College or bust
Report recommends eight steps to improve Black graduation rate
By Cynthia E. Griffin OW Managing Editor | 6/4/2015, midnight
The Campaign for College Opportunity in July will issue the third in a series of reports that presents an overview of the status of California’s ethnic minorities attending college.
This next report will look at the situation for Asian Americans. According to Michele Siqueiros, president of The Campaign for College Opportunity, contrary to what many believe, Asians are not uniformly doing better than Blacks and Latinos.
“There is a significant amount of diversity among Asian students, and there are some Pacific Islanders and native Hawaiians who face challenges much like Latino and Black students,” Siquerios said.
The look at Asian students follows the “State of Higher Education in California: Black Report” which was released in May (www.collegecampaign.org/resource-library/our-publications/) and a similar report for Latinos which came out in April.
If the number of minority students graduating college does not improve, Siqueiros said the state is on track to lose one million potential workers over the next 10 years.
According to Siqueiros, there are eight key recommendations to address the challenges that Black students face in California, which is home to the nation’s fifth largest Black population:
- Create a state-wide plan for higher education. This will take specific and targeted options to close the gaps between White, Black and Latino students. Siqueiros notes that two-thirds of Black applicants were turned down for admission by six of the nine University of California campuses. That report is attributed partly to the fact that only 31 percent of Black students (32 percent for Hispanics) have taken the requisite courses to qualify for admission. (These same qualifications are in place for the California State University system as well.)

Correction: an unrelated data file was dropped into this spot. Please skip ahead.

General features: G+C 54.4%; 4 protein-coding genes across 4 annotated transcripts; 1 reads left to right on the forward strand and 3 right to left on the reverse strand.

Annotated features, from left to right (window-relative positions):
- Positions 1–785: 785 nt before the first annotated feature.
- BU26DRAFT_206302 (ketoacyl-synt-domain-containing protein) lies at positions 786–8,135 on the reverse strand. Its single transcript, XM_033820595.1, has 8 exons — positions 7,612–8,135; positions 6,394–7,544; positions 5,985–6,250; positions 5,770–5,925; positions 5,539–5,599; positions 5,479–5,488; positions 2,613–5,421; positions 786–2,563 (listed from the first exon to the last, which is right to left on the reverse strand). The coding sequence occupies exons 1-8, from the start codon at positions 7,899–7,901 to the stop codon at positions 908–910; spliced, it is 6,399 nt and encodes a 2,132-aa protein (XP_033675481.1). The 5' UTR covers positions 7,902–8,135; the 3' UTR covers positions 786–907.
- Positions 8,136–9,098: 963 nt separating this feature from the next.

U.C. Riverside is reportedly doing a good job of supporting its minority students and does not have a gap in graduation rates by race. U.S. News and World Report 2013-2014 Best Colleges, ranked U.C. Riverside as 12th in the nation in diversity.
“Regardless of what ethnic group you happen to be in, or how much money you have, our graduation rates are essentially the same,” said UC Riverside Chancellor Kim A. Wilcox at an information hearing held by Assemblyman Jose Medina (D-61), chair of the Assembly Higher Education Committee, to discuss UCR’s diversity, and its initiatives to serve low-income, first-generation undergraduate students. “Few other universities in the country can say that and none with the kind of diversity that we have,” added Wilcox.
One element of the discussion that is particularly troubling Siqueiros is that the Los Angeles Unified School District, the largest public school system in the state, which in 2005 adopted a policy that required all students to be prepared to meet the college-prep requirements, is considering stepping back from that pledge, which was expected to begin with the class of 2017.
The board is slated to discuss the issue at its June 9 meeting, because so many of its Black and Brown students are not on track to meet the goal. Siqueiros believes that rather than scale back, LAUSD should do everything possible to figure out how to get students on track to meet the standards.